The obvious parts of the flower masses are stamens, with the pollen at the tip of the filament. Flower heads vary in colour with species; each flower head produces a profusion of triple-celled seed capsules around a stem which remain on the plant with the seeds enclosed until stimulated to open when the plant dies or fire causes the release of the seeds. A few species release the seeds annually. Bottlebrush plants can be grown in pots, they have been grown in Europe since a specimen of Callistemon citrinus was introduced to Kew Gardens in London by Joseph Banks in 1789. There are about 50 species of callistemon, they include: List of Callistemon cultivars Data related to Callistemon at Wikispecies Media related to Callistemon at Wikimedia Commons The Callistemon Page Australian National Botanic Gardens: Callistemon


Blitz, German for "lightning", may refer to: Blitzkrieg, a rapid attack by combined forces, used by Germany in the Second World War The Blitz, the German aerial campaign against Britain in the Second World War Blitz, a list of people Bobby Ellsworth, American thrash metal musician known as Blitz Blitz BASIC, a dialect of the BASIC programming language BlitzMail, the internal e-mail network at Dartmouth College Blitz++, a C++ class library for scientific computing Blitz, a cloud-based load-and performance-testing service World of Tanks Blitz, a mobile version of World of Tanks for tablets and smartphones Blitz, a bombing game for the Commodore Vic-20 Blitz: The League, a 2005 American football game series developed by Midway Games Cray Blitz, chess program for the Cray supercomputer Bejeweled Blitz Tetris Blitz Blitz, a type of defensive maneuver Bakersfield Blitz, former arena football team Chicago Blitz, a United States Football League team in the 1980s London Blitz, a London-based team Montreal Blitz, a women's team Syracuse Blitz, former Professional Indoor Football League team The Blitz, a TV show on ESPNEWS Blitz, the mascot of the Seattle Seahawks Blitz defence, a defensive technique used in rugby union Blitz, a Japanese tuning company which competes in the D1 Grand Prix SV Blitz Breslau, former German soccer team Utah Blitzz, former professional soccer team Blitz, a British punk rock band Blitz, a new wave Brazilian band from the 1980s Blitz, 2009 KMFDM studio album Blitz!, by Lionel Bart based on The Blitz Blitz Club, a techno nightclub in Munich, Germany The Blitz, 1984 The Blitz, 2002 Blitz chess, fast chess in which each player is allotted only five minutes Blitz, a card game Blitz, an American football themed Beanie Baby Blitz, the alter-ego of George in the web comic Bob and George Blitz, a fictional anthropomorphic doberman from the action/comedy cartoon Road Rovers Blitz, a robot dog from the cartoon C.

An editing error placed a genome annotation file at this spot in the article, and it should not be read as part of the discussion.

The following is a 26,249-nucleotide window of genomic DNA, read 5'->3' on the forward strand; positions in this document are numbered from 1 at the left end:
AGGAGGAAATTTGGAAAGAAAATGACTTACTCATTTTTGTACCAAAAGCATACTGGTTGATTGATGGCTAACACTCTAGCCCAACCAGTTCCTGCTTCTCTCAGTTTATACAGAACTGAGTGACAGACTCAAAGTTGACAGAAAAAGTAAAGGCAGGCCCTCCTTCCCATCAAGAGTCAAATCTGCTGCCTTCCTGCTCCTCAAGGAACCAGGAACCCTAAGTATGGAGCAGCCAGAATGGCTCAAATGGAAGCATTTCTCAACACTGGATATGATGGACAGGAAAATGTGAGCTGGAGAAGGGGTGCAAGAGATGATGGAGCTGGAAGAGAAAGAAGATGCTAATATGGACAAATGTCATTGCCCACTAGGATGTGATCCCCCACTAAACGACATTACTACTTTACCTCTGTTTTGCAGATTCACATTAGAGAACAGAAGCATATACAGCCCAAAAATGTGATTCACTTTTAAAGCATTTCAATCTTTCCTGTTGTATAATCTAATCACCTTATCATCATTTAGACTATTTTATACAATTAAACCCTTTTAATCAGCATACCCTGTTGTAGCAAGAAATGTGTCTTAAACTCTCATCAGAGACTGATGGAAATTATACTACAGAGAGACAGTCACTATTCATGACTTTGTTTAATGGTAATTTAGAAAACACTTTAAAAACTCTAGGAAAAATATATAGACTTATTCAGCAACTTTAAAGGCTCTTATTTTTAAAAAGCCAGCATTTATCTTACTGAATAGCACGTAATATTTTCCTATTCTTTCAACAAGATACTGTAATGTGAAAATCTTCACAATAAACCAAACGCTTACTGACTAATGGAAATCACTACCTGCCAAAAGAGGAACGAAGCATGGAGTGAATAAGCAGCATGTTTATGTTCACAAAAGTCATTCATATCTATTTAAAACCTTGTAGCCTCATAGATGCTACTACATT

O. P. S. Zorin Blitz, from the manga Hellsing Blitz, a Flash-based Big Bang Comics hero Blitz, the villain in the 2011 film of the same name the Blitz, in the "Blitzgiving" episode of the TV show How I Met Your Mother Blitz, a playable character in the video game Tom Clancy's Rainbow Six Siege Blitz Games, British computer games company Blitz Research, New Zealand software company SMS Blitz, an Imperial German Navy light cruiser Blitz, a 2011 film starring Jason Statham Blitz, alternative title of the 1986 Michael Verhoeven film Killing Cars Blitz, a 1980s night club in London Blitz, a radical youth movement in Norway BLITZ, an influential British "style" magazine of the 1980s Blitz, a Portuguese music magazine, started in 1984 as a newspaper Blitz, Indian investigative newspaper, started in 1941 by Russi Karanjia Weekly Blitz, a weekly Bangladeshi newspaper Opel Blitz, a German lorry built by Opel Bristol Blitz, Hull Blitz, the German Second World War bombing campa targeting Kingston upHull Rotterdam Blitz, the German bomb raid on RotterdaNetherlands in 1940 Blitzy, a fictional dog character from Mona Vampire